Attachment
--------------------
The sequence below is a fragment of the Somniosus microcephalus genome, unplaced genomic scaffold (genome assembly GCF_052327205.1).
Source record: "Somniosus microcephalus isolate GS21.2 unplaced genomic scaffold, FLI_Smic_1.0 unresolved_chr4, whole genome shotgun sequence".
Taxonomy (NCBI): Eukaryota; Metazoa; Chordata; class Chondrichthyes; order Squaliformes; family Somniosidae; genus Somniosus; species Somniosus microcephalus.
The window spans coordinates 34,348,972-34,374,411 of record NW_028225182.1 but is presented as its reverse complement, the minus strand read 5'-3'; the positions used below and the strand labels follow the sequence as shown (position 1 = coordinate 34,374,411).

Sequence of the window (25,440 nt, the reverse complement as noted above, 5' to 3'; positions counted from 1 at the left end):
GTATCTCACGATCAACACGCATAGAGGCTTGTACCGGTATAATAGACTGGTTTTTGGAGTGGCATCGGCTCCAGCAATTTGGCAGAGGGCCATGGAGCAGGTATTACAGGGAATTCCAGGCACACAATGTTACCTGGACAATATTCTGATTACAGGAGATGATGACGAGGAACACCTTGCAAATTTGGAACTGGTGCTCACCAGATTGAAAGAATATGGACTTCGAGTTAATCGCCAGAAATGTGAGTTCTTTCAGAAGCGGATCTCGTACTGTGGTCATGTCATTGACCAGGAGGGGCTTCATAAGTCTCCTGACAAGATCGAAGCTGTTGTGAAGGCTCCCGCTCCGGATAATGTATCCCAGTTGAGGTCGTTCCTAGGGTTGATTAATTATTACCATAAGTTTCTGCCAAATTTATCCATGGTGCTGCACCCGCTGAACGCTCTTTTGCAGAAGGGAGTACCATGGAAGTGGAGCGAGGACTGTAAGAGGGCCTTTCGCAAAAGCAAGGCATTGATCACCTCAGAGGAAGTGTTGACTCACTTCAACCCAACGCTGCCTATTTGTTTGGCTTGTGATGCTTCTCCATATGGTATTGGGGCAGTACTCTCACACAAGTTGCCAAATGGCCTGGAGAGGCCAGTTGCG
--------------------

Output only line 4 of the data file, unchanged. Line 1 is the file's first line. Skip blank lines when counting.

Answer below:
The window spans coordinates 34,348,972-34,374,411 of record NW_028225182.1 but is presented as its reverse complement, the minus strand read 5'-3'; the positions used below and the strand labels follow the sequence as shown (position 1 = coordinate 34,374,411).